If there is one thing that everyone in the whole world knows about me, it’s that I am the most hyperbolic person ever and that I exaggerate more than anyone else all the time. The downside to this is that people tend to wave off my claims of descending into hell on any given day, when I launch into stories like; My Child’s Tamagotchi: My Descent into Hell or We Ran Out Of Paper Towels: My Descent into Hell. I can understand this. It’s a bit like crying wolf. However, if you have a child in daycare or school, chances are that you’ve traversed the outer rings of the inferno with a nit comb in hand and will probably agree that there’s no punishment for all the earthly wrong you’ve done that is more horrifying than having a child with lice.
Let me tell you the tale of my woe.
It was just after school began, about two weeks into the term, when I got the phone call. I hadn’t showered yet, and I was just settling down to eat my Lunchables when the phone rang, piercing my reverie. Upon answering, a voice spoke to me from faraway.
“This is the nurse at Duckie’s school,” said a drawl, “Your daughter’s head itches.”
“Oh shiitake mushrooms on falafel,” I replied, “its lice, isn’t it?”
My heartbeat echoed in my ears.
“Yes, it’s lice.”
A lot of things went through my mind. The first was to wonder what I had done so wrong in a past life that my child should have contracted head lice. The second was to wonder if I still had time to eat my Lunchables. The third was to call my husband.
Now, I only call my husband home for super duper important stuff. For instance, once when my daughter was two, I was vacuuming to the dulcet tones of Freddie Mercury, lost in a blissful trance of how awesome my carpet was about to look, when on a vigorous backswing I felt the unmistakable jolt of the vacuum handle connecting with a two year old’s face at top speed. I don’t do blood under any circumstances, so he needed to get home ASAP.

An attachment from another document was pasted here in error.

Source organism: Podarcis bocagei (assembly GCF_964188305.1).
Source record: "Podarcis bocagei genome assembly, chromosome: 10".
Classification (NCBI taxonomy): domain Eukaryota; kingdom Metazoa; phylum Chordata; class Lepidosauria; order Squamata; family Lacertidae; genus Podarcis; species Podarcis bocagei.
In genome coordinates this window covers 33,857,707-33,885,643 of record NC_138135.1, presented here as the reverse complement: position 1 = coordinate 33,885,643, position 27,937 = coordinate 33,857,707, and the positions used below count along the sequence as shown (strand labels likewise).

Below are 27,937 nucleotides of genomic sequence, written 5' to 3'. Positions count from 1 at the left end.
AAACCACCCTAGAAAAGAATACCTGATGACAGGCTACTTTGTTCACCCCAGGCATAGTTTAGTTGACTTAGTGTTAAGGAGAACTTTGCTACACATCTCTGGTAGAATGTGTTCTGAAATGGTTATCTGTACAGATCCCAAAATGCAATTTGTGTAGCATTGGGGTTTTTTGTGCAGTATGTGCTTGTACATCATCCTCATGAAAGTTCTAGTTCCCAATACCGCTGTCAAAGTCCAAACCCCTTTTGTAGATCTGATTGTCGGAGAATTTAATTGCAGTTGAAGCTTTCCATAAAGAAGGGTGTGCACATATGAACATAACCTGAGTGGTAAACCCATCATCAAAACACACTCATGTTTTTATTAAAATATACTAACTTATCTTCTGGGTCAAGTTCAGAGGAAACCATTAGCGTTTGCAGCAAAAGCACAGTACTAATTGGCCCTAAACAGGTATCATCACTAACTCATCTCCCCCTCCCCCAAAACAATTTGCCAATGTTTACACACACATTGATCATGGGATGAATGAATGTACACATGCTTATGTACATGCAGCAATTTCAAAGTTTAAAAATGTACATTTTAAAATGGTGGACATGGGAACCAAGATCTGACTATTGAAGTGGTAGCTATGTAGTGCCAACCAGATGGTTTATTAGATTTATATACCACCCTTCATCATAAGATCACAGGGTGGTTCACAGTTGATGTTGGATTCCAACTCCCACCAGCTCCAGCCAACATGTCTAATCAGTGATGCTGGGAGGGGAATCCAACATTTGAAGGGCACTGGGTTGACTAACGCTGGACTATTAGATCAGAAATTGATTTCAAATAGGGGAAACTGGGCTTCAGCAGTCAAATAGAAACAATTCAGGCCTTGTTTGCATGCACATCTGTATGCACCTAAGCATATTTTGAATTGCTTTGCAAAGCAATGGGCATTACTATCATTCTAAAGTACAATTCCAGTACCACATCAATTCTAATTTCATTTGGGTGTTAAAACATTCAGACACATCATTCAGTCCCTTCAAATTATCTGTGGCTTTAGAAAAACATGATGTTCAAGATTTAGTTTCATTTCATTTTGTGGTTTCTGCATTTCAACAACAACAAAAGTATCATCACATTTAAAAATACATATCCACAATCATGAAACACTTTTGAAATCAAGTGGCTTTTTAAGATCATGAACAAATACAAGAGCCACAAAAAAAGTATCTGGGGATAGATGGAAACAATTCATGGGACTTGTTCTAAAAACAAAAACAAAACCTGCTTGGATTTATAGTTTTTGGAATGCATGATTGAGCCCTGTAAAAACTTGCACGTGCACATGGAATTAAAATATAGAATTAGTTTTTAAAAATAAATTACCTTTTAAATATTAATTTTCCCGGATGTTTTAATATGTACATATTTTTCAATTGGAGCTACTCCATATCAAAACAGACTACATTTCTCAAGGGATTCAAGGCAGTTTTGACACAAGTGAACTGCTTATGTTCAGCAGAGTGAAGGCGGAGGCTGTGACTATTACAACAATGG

The only other time was when I saw a wasp. I also don’t do wasps under any circumstances, it was July in Texas, and if I wanted to not die of heatstroke, my husband had to come kill it so I could get into the apartment. Yes, it was actually a skeeter eater, and no, my husband wasn’t thrilled that we had to pay $200.00 for the crappy single-paned window he broke while eliminating the threat, but what if it had been a wasp? Exactly.
He agreed to meet me at the house and incinerate our bedding, being utterly squicked out by the whole lice thing. I will say this about my partner: we’re on the same page when it comes to hair parasites. I went to the school to pick up my daughter, and when I got there, she was nowhere to be found.
“We sent her back to class,” said the nurse. It was around lunch time, and lots of parents were gathering in the office to bring their kids Whataburger—something I don’t do because I don’t love my kid enough, I guess—and a crowd was forming.